As human trafficking remains a global issue, the looming question is why countries haven’t taken more aggressive actions to address the problem. Why haven’t governments or intergovernmental organizations done more to raise awareness of the issue, protect trafficking victims, and prosecute exploiters?

Check out the following sites for more information on the international sex trade:

A cursory look at recent news stories concerning Islam suggests that there is not so much a media discussion of Islam as there is a discussion of “radical Islam” or “Islamic fundamentalism.”  For instance, NPR’s recent story on the growing influence of radical Islam in the Balkans, and its series “Going Radical,” which investigates how Umar Farouk Abdulmutallab, the “Christmas Day bombing” suspect, became a would-be terrorist, reinforce the association of terrorism with Islam, as did the much publicized “Ground Zero Mosque” debate.

What perceptions of Islam do these stories promote?  Do such stories reflect the values and experiences of the Muslims who read/listen to them?  Do they create a sense of isolation and discrimination among a significant and valuable portion of our community?

While such news stories may bring attention to issues that are of genuine societal concern, at what point do they cease to inspire thoughtful inquiry and begin to construct a superficial, monolithic and skewed image of Islam and Muslims?  Are there enough images and narratives in the media that counterbalance these negative portrayals and make the discussion of “Who is a Muslim?” and “What is Islam?” a truly multi-vocal conversation?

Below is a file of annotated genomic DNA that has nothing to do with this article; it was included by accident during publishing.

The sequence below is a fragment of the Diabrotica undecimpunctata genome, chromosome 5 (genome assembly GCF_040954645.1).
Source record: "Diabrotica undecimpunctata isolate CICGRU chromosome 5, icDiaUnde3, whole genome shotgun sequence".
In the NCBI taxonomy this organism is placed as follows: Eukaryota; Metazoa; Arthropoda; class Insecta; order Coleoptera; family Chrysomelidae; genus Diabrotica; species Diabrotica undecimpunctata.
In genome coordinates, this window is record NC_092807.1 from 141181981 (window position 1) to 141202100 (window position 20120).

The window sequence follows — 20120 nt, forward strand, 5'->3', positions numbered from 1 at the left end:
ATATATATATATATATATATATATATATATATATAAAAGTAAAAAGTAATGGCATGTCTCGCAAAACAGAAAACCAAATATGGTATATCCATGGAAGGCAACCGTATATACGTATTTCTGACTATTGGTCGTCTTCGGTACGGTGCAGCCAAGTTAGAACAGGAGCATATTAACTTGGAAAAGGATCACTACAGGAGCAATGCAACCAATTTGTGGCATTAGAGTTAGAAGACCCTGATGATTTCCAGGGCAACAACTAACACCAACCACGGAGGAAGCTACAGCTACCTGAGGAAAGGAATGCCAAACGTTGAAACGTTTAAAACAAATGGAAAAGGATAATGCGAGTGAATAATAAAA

In the recent film Mooz-lum, filmmaker Qasim Basir provides a depiction of Islam and Muslims that is an alternative to those often represented by the media.  In an interview with Michel Martin, Basir explains what compelled him to make this film:

“…I was a little tired of seeing the consistent negative portrayal of Islam and Muslims in the media. And being that I was raised very different than what’s represented as what Islam or Muslims are supposed to be, I had to write something about it that showed the human perspective of a people, of a culture, of faith.”

Another film that draws attention to the ways in which Islam is portrayed in Western media is the documentary Reel Bad Arabs: How Hollywood Vilifies a People, directed by Sut Jhally and featuring Dr. Jack Shaheen.  While this film specifically addresses depictions of Arabs and Arab culture, it also gives consideration to prevalent negative portrayals of Islam.

While there are numerous news stories featuring radical Islam and terrorism in association with Islam, major media outlets, such as ABC news, have also attempted to provide some balance to the discourse concerning Islam.  In a special edition of 20/20, Diane Sawyer reports on Islam in America and the common questions and misconceptions that some Americans have about the religion. On another ABC news segment, a hidden camera experiment caught bystanders’ reactions to a Muslim woman being denied service, bringing light to everyday discriminatory acts against Muslims and asking, among other things, how perceptions of Islam and Muslims influence interactions between individuals.

Considering these different types of news stories and representations of Islam in the media, the question arises, does the media have a responsibility to educate the public about religion? If so, how might it best go about accomplishing this?  And if not, what is the media’s primary responsibility?


Additional Readings:

The Portrayal of Islam by the Western Media

A Muslim Women’s Forum on Representation in the Media

Responsible Education and Media, Non-Profit